This is a story about a small studio apartment in Warsaw.

I believe in making well-designed spaces, against the trend of optimizing ROI on rentals. I wish people living there to have a good time and respect the space. I think this is going to result in better tenants, fewer problems and will pay off long term ● 1
Note 1

I lived there for a 6 months, and did not approach this as a cold-blooded investor. I think it would suck the fun out of it.

Apartment requirements

  • floor > 2
  • southern window exposition
  • balcony
  • big windows ● 2
    Note 2

    Ideally from floor to ceiling, but that’s hard to find in Warsaw. Actually what I found has a good ratio of window to apartment size.
  • empty or easy to empty
  • less than 30m2 (I’ve a thing for organising small spaces)
  • less than $100k
  • Districts: Śródmieście, Powiśle, close Wola, Praga Północ

I’ve seen a few apartments and always thought that “I will just know when I see it”. That’s exactly what happened.

The offer

I’ve found a very minimal 25m2 apartment ● 3
Note 3

There is an interview with the previous owner and his apartment project (in polish language).
. A often-traveling art collector was living there and was looking to sell. Below are original photos from the posting.


I decided to buy, and after some negotiation, we closed the deal in April 2020.

The apartment was sold for about $75k. I think the price per meter was pretty high, but it tends to be so for small apartments. FYI, the seller bought this apartment from a developer who was reconstructing this building in 2016 for half the price I paid in 2020.

The project begins

I’ll start by admitting that I love raw materials and honesty. I don’t like blends, plasterboards, or floor panels. I can see the appeal, to make a homey environment, but it was never for me. I’m a fan of industrialism, brutalism, and lofts. With these preferences and Dieter’s Rams principles ● 4
Note 4

I love Dieter Rams and his artistic and industrial vision. Read more on wiki, especially the design principles.
in mind, I started to design the space.

The main problem with the apartment was an almost complete lack of storage. There were six big drawers under the bed and clothes racks. That is not enough to keep all the shoes, clothes, cardboards, etc.

The other thing that I wanted to change was the bathtub. It was looking great in pictures, but in reality, it was small (140cm) and not so convenient. The space above the bathtub was unusable, which was a huge waste. I decided to change it for a shower. That decision gained me an extra 80cm2 with full height, exactly what I’ve needed for storage.

Pretty quickly I’ve exhausted my 3D designing capabilities ● 5
Note 5

I bought a mouse and was all set to learn Fusion360. However I had a lot of work during that time and happily delegated it. I still have some unresolved interior/industrial designer inclinations…
, and decided to hire an interior architect. I’ve contacted my architect friend Igor Bętlejewski (whom I’ve met on a skate trip), and we agreed to work on this together.

I couldn’t see this bathroom being a separate room with walls. Instead of dividing the space, I wanted to install the bathroom in a way that is private and not obstructive. To achieve this goal, we set to use perforated steel and glass to build the bathroom and storage. Also, we decided to make it all white, to brighten the space. (pinterest moodboard)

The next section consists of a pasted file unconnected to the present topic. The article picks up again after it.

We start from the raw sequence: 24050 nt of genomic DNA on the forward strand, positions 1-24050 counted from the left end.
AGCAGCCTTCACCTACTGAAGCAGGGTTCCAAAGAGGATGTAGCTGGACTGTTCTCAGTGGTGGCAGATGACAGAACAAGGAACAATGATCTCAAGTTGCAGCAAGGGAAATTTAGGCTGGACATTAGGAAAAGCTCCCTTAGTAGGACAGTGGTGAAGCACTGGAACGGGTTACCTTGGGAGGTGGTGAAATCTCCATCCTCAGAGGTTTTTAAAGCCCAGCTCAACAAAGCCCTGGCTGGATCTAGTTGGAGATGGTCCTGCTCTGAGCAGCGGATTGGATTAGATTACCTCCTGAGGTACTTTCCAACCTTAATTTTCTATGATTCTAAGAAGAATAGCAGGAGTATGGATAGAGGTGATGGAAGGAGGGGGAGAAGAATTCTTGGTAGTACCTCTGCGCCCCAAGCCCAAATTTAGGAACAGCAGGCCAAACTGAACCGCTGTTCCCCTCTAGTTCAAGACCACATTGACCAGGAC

Igor helped me to design and visualize the concept, and that was the easy part. The real challenge was to find a company that could deliver it within a budget. We probably spent another few months talking with companies, and eventually came to an agreement with the best steel craftsman in Warsaw.

Seb was up for a challenge to make a detailed design, order all the materials, weld them in his workshop, install them in the apartment and connect all the bathroom necessities. I can’t describe my gratitude for this man. It was a big project, and he delivered it on his own.

If you are interested in seeing more pictures of the installation, please check this album.


I’ve one more thing to show… And you’ve guessed it, it’s a steel kitchen 🙃. The apartment came with a very-very simple kitchen that I needed to replace. I was looking around for a stainless steel kitchen and found an awesome company called Alpex Inox. It’s an Italian company that specializes in high-end kitchens. The only problem I had with them is that the prices were out of my reach.

Now, if there was one good side to the 2020 covid pandemic, it was that restaurant furniture manufacturers were having a downtime. Through a friend, I’ve learned about JG Gastro a Cracow-based company specializing in stainless steel kitchens that also makes custom projects.

I’ve reached out to them and had the pleasure to work with a very knowledgeable sales representative and designer who helped me shape this project.

Under the strict budget, with the inspiration from Alpes Inox, and the know-how from JG, a dream kitchen became a reality.

The kitchen features a sink, two drawers, a dishwasher, an oven, and a heating plate. It’s 90cm in height, 210cm wide, and 60cm deep. It’s a perfect setup for a single person who is not crazy about cooking.


I’ve been living in this apartment for six months, and I had an awesome experience. What I love the most about this space is that it feels like a studio. It welcomes work, it encourages tinkering. I felt very productive there, and there was always something more to do. After the bathroom was done, I moved out to live with my girlfriend and the apartment was rented to my friend.

This is my favorite photo from my time there, more on flickr